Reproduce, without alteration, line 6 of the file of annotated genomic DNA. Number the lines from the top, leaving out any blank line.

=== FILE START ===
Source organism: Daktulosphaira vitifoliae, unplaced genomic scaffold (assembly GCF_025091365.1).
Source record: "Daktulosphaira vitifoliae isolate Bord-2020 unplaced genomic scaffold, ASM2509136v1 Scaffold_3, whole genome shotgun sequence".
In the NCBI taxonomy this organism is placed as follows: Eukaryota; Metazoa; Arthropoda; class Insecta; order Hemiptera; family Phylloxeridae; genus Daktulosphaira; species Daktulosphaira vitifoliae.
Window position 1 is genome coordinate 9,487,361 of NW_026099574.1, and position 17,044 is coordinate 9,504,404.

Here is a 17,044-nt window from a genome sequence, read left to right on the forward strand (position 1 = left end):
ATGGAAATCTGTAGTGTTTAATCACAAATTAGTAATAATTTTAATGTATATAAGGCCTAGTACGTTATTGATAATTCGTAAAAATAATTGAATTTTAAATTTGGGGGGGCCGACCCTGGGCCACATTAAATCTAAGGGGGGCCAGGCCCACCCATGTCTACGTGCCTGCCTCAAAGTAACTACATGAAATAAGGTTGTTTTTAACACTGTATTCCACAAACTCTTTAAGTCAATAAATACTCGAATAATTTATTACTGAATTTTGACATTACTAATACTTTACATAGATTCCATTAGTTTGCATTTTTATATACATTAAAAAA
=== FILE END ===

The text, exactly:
ATGGAAATCTGTAGTGTTTAATCACAAATTAGTAATAATTTTAATGTATATAAGGCCTAGTACGTTATTGATAATTCGTAAAAATAATTGAATTTTAAATTTGGGGGGGCCGACCCTGGGCCACATTAAATCTAAGGGGGGCCAGGCCCACCCATGTCTACGTGCCTGCCTCAAAGTAACTACATGAAATAAGGTTGTTTTTAACACTGTATTCCACAAACTCTTTAAGTCAATAAATACTCGAATAATTTATTACTGAATTTTGACATTACTAATACTTTACATAGATTCCATTAGTTTGCATTTTTATATACATTAAAAAA